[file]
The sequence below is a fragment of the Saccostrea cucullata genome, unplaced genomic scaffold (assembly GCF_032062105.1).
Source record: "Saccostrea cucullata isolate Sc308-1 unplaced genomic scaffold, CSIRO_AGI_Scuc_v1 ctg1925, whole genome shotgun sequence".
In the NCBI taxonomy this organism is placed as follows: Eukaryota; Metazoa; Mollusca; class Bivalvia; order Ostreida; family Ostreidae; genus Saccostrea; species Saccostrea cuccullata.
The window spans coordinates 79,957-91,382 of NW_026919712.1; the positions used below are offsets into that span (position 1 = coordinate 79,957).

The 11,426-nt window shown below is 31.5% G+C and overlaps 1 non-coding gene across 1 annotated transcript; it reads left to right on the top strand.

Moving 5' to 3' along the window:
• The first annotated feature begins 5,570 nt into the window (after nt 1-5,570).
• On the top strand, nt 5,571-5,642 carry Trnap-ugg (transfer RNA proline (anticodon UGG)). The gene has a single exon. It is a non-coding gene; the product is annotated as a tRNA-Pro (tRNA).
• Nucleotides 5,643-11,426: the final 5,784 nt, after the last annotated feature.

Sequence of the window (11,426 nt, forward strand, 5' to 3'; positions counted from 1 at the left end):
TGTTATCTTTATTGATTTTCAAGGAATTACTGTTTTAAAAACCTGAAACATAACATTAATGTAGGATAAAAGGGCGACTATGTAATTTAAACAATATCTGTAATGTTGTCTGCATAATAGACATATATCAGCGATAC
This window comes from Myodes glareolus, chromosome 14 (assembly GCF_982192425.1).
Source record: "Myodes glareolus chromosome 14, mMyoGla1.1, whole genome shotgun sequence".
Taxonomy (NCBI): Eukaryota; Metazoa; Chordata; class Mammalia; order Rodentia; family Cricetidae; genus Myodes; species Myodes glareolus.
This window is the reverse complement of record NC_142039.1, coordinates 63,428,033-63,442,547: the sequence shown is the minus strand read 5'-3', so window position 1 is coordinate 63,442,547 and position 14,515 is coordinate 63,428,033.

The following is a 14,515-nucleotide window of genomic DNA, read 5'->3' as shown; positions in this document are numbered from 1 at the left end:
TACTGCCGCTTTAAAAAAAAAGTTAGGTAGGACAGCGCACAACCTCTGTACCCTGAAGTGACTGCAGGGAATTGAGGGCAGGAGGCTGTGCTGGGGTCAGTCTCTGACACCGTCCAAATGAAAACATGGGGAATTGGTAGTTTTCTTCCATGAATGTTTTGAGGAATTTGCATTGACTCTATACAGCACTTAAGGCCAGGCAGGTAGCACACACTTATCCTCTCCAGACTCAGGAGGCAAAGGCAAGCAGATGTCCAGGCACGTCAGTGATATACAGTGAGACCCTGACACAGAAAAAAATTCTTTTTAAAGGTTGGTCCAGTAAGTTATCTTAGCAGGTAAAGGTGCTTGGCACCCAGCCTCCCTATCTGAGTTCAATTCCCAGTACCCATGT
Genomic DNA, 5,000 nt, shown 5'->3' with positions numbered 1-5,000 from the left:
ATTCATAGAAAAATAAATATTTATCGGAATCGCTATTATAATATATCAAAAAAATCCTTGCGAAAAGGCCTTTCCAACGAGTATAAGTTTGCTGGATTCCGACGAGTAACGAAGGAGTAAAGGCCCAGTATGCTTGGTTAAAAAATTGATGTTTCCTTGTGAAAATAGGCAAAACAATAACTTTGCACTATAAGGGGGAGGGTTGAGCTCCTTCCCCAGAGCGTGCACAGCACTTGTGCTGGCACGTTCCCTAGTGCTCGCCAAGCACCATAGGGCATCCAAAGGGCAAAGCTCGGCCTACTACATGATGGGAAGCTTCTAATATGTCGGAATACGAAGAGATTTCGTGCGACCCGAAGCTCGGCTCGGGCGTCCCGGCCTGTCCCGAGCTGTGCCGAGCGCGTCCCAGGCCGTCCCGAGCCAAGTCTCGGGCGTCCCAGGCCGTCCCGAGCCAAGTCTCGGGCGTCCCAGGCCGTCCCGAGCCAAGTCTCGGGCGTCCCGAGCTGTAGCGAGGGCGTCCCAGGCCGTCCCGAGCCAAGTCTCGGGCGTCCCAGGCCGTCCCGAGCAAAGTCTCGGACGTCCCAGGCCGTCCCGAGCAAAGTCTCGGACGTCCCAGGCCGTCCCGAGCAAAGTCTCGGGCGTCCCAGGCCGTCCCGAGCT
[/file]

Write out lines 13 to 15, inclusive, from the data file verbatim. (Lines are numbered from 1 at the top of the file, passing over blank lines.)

Source record: "Myodes glareolus chromosome 14, mMyoGla1.1, whole genome shotgun sequence".
Taxonomy (NCBI): Eukaryota; Metazoa; Chordata; class Mammalia; order Rodentia; family Cricetidae; genus Myodes; species Myodes glareolus.
This window is the reverse complement of record NC_142039.1, coordinates 63,428,033-63,442,547: the sequence shown is the minus strand read 5'-3', so window position 1 is coordinate 63,442,547 and position 14,515 is coordinate 63,428,033.